Signpost for Sunday 23 March, 2014, 3rd in Lent: Exodus 17:1-7; Psalm 95; Rom 5: 1-11; John 4: 5-42
I was reading the other day that Lent has lost much of its meaning in our modern world because of things like ‘Dry July’ or even the well meaning ‘48 hour Famine’. There are lots of opportunities to give things up for a while, in other words. So Lent is lessened in people’s eyes, if they even know about it.
But whatever we give up or whenever we choose to do it, the one thing we can’t give up is water. Without it we simply can’t survive. And it’s not just us, it’s the planet itself.
Water is at the very heart of our existence. In the 21st century we know a lot about water. Most people know, for example, that the human body is actually about 60 percent water. They may not know that in the first months of life it’s even more a part of each of us – the percentage of water in a babies is typically around 75-78 percent during the first year of life. After that it drops to around 65 percent.
I didn’t realize until this week that water we drink today has probably been around in one form or another for 200 million years, since dinosaurs ruled the Earth. Apparently the amount of freshwater on the planet has remained fairly constant over time: it is continually recycled through the atmosphere.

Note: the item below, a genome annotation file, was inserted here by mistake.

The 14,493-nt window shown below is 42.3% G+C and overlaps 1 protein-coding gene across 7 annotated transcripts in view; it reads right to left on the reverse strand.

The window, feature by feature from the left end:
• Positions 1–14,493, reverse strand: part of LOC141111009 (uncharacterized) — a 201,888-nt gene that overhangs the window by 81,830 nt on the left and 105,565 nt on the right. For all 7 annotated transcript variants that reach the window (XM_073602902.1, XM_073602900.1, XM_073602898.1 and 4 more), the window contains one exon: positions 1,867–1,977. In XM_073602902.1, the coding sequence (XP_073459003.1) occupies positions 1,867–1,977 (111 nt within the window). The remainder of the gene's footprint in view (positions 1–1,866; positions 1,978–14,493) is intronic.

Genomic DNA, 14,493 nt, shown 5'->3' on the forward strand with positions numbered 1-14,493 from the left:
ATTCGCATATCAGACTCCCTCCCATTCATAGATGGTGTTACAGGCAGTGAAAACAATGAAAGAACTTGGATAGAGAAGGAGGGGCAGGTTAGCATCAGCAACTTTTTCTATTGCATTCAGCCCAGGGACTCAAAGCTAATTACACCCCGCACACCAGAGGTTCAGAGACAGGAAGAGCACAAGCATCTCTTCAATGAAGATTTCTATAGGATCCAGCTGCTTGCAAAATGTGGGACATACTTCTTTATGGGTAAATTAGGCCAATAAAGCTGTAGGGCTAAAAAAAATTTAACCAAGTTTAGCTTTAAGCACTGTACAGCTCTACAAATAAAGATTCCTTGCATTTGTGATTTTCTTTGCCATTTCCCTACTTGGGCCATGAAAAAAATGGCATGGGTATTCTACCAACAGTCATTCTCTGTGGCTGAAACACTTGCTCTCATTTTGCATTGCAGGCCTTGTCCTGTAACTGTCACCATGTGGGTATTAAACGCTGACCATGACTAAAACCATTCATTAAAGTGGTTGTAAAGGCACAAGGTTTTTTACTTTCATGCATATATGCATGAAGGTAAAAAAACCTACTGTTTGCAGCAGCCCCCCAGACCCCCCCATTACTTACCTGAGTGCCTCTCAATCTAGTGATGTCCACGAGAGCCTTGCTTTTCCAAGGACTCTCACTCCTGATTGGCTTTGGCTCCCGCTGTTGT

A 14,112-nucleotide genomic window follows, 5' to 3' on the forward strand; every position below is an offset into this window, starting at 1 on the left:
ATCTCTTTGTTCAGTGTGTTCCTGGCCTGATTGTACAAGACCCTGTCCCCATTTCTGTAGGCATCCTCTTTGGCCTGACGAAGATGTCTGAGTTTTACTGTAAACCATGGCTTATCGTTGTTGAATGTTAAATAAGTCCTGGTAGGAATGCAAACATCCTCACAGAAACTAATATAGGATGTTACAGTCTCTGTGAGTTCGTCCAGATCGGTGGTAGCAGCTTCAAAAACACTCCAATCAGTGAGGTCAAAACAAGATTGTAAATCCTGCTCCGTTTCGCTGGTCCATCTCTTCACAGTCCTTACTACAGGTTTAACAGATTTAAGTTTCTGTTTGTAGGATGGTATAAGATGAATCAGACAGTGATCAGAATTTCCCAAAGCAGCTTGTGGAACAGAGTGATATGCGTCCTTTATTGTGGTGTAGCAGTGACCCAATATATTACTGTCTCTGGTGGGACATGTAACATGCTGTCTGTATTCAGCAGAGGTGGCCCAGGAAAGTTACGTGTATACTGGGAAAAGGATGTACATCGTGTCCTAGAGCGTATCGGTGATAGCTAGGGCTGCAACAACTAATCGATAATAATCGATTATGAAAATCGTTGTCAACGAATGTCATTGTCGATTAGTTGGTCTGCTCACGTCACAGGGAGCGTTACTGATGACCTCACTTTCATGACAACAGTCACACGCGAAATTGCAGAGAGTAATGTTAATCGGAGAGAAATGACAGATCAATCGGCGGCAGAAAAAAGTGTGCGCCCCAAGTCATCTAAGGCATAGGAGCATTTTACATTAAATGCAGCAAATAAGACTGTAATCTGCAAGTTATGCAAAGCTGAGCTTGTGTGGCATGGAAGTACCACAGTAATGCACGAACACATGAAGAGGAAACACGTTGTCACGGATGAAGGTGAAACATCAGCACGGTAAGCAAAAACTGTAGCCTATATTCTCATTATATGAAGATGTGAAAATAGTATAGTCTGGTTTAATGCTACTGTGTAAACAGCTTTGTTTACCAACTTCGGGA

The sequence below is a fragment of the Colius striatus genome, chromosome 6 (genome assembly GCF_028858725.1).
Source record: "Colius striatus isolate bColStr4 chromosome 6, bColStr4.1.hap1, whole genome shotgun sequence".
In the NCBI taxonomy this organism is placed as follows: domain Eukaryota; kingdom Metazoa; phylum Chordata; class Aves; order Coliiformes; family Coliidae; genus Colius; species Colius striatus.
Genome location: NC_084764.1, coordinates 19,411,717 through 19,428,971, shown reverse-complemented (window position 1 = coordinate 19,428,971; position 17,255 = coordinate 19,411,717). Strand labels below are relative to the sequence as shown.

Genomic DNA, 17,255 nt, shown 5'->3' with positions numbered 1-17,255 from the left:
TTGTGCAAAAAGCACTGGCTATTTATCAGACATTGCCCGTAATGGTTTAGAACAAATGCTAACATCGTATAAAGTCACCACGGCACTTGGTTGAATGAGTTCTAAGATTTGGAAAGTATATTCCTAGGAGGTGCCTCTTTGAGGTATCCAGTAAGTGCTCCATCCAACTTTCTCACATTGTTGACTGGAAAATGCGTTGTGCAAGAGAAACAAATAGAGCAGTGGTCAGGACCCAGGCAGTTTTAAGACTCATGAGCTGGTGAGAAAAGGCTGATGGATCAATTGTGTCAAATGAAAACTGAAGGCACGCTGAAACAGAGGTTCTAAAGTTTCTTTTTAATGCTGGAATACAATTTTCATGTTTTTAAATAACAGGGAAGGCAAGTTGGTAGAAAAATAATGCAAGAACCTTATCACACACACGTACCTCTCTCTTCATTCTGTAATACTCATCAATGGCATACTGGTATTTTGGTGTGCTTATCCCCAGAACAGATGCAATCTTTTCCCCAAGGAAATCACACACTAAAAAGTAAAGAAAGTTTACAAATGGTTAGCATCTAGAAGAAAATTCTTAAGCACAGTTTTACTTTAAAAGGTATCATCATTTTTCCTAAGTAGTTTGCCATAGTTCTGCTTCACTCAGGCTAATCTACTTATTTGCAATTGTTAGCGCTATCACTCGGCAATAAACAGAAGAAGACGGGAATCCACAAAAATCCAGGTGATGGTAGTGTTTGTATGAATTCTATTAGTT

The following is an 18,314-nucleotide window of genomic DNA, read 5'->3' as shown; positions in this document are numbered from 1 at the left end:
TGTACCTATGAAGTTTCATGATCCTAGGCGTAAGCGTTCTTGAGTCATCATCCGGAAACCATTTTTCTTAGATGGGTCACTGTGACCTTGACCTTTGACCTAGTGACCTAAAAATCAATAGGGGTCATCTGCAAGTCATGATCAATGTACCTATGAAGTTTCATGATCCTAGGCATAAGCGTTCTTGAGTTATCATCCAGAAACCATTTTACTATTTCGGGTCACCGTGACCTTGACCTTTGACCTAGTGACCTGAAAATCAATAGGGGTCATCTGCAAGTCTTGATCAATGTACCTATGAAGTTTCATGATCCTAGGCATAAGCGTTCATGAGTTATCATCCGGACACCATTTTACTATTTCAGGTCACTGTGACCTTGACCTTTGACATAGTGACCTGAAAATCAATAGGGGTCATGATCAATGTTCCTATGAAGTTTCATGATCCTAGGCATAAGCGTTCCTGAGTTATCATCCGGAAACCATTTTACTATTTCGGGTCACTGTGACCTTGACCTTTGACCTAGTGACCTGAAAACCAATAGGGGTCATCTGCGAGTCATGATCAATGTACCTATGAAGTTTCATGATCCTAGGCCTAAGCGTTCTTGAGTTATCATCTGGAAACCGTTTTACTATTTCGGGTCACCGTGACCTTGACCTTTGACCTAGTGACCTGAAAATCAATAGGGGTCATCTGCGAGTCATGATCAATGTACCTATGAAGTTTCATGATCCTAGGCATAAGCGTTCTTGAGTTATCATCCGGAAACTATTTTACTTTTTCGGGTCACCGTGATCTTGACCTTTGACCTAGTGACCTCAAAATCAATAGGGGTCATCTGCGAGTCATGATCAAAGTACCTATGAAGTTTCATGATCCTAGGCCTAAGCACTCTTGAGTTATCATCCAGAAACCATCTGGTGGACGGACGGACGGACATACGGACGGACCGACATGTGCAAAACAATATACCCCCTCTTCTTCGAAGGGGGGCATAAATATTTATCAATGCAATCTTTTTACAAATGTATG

And while nearly 70 percent of the Earth is covered by water, only 2.5 percent of that is fresh water.
To the ancients water was as precious as gold. No wonder then that water is mentioned 722 times in the scriptures (thank Google for that fact). Exodus 17:1-7 and John 4: 5-42 being just two of them.
It’s not just the water that links the passages though, it’s the source of the water that’s important. It’s YHWH who does the seemingly impossible by bringing forth water from the rock. It’s Yeshua who offers the seemingly impossible, everlasting water that permanently quenches thirst. And they both do it in places that are hostile to the Jews, one physically, the other culturally.
I also discovered, courtesy of Matthew L. Skinner in the Huffington Post, that most of us miss some of the intended significance in reading the story of the woman at the well because most English language bibles render John 4:26 as “I am he”. But there is no “he” in the original Greek text. Essentially the author of John makes Jesus repeat Exodus 3:14; he pronounces the name of God: “I am.”
Interesting too that Jesus doesn’t recognize the woman at the well as an adulterer, even though she has had five husbands. He does not mention it or forgive her for it, as he does the woman in John 8: 1-11.
Maybe it’s because the water is the really important thing here, as in all of life.